- Taobao, China's version of Amazon, advertises "virtual girlfriends"
- For $3 day, you can hire a boyfriend or girlfriend to talk on the phone or chat online
- Psychologist says this appeals to men who lack confidence to enter a real-life relationship
When I first came across a "virtual lover" service on e-commerce site Taobao, China's version of Amazon, I thought it was hype.
For an average of 20 yuan ($3) per day, it claimed you could hire a boyfriend or girlfriend to talk on the phone or chat online to make you feel like you're in love.
The service varies but it includes wake-up calls, text and voice messages, phone calls and goodnight wishes.
As the largest online shopping platform in China, Taobao vendors sell anything they can think of as long as it's not illegal.
Usually I would be skeptical about such a service but I was drawn to a comment left by one "virtual girlfriend" enthusiast.
"It was awesome -- she shared my happiness and cheered me up when I was down. She has a beautiful voice, and an intelligent mind... I so don't want to leave her."
This glowing review got me interested in having my own "Miss Right" on my smartphone. I contacted the Taobao vendor and she asked if I had any preferences.
Options included "doll-like girls" and "mature women," while ladies had the choice of different types of "boyfriends," including "comforting man," "funny lad," and "understanding uncle."
I said that I'd like the girl to be cheerful but not too "doll-like."
Then she asked for my WeChat number, an instant messaging app with 450 million users, and told me there was no refund if I changed my mind.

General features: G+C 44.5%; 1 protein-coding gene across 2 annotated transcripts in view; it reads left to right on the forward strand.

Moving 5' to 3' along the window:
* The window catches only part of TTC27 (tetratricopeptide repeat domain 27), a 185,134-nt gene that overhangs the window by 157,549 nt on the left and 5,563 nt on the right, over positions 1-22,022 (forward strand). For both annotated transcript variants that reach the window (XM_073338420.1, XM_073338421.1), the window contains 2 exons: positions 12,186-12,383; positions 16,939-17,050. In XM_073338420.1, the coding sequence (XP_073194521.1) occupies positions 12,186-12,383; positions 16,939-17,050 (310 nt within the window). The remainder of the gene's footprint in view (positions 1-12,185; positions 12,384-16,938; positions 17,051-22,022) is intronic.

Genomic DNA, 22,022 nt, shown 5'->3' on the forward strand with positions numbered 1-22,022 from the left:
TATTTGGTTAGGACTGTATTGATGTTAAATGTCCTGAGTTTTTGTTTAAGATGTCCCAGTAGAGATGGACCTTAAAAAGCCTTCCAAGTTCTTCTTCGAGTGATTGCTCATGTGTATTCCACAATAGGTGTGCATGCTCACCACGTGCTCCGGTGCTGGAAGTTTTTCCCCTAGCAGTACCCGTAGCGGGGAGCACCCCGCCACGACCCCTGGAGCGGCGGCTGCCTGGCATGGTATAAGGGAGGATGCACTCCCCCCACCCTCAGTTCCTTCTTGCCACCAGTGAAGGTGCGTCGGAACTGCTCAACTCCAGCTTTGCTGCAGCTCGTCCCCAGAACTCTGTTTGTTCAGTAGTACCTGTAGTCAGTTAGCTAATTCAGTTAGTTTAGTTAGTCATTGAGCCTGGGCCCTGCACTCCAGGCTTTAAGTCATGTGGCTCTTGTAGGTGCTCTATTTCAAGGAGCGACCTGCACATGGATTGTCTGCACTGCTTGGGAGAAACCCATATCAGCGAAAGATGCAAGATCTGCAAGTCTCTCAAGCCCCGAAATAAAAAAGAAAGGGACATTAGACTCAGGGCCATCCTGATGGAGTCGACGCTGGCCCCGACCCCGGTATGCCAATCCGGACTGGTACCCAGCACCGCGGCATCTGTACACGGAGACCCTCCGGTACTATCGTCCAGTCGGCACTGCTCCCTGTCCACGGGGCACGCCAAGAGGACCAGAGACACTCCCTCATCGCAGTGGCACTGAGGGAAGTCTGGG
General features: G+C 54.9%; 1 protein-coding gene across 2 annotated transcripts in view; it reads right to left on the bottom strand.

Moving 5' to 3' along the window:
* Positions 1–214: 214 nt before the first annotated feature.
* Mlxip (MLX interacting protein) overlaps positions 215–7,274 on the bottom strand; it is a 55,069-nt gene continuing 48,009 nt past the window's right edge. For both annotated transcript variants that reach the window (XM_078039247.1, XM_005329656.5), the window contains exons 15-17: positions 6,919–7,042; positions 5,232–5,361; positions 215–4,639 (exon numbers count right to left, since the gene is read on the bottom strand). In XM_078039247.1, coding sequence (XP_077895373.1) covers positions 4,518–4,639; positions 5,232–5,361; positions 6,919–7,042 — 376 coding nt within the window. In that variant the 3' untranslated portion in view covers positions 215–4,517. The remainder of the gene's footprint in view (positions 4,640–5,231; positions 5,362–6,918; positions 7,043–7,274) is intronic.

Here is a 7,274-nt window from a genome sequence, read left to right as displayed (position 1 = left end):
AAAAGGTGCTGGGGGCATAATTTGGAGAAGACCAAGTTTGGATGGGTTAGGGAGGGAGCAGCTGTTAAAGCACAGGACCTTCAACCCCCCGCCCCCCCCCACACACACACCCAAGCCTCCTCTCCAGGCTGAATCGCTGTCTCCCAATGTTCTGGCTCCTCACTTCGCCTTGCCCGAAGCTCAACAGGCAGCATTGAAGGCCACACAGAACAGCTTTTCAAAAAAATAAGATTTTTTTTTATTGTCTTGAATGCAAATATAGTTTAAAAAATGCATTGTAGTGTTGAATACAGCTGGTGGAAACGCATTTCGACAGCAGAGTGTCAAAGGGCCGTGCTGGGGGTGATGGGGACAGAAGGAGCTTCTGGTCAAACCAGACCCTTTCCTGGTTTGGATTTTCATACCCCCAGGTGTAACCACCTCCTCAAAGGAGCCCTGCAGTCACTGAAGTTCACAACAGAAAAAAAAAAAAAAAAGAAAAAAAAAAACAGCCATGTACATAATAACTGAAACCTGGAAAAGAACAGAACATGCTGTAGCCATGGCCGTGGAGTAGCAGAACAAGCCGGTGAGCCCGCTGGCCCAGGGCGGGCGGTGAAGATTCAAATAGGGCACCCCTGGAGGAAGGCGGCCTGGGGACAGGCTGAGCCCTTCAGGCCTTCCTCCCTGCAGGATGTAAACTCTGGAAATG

'Journey of love'
It wasn't long before I got my first voice message from my own virtual girlfriend, called Maopi, outlining the terms of our relationship: "Hello, this voice message is to prove that I'm not a boy, nor a robot. Also, please leave out anything erotic in our conversations. I'm very much looking forward to our journey of love," she said in a business-like voice.
She told me she was a college student majoring in design, liked painting and hated pineapples, although she didn't know why.
Then she briefly lectured me on some ground rules of the game: No private information, no photos and no video chat.
Normally, I would much rather have a conversation with my date across a dinner table but her voice was intriguing and I spent a few hours chatting with her about food, music, relationships and our favorite TV series.
A virtual girlfriend may sound seedy but psychologist Paul Yin says this kind of service appeals to men who don't have the confidence to enter a real-life relationship.
"They can gain confidence and feel loved through this experience and there's no risk in getting frustrated from setbacks," he told CNN.
"Many young men can't find enough courage to approach girls they find interesting because they fear to be rejected."
I also wondered whether a person could really make a living from being someone's virtual boyfriend or girlfriend and asked Maopi to share her side of our virtual love story.
She said people sign up with her for different reasons: Some feel lonely and want to have someone to talk to, some seek comfort after breaking up with lovers, and many just sign up out of curiosity.
"I've had some quite dedicated 'lovers' who would sign up for months just to chat with me," she said.
She said business had been good since she started working as a virtual girlfriend in July. However, she said she couldn't remember how much money she made. For her, the job is more about hearing different stories.
The next morning, I woke up to find 24 unread messages. It was my girlfriend's attempt to wake me up.
We exchanged a few more voice and text messages but it didn't feel long before my day-long "virtual love affair" came to an end.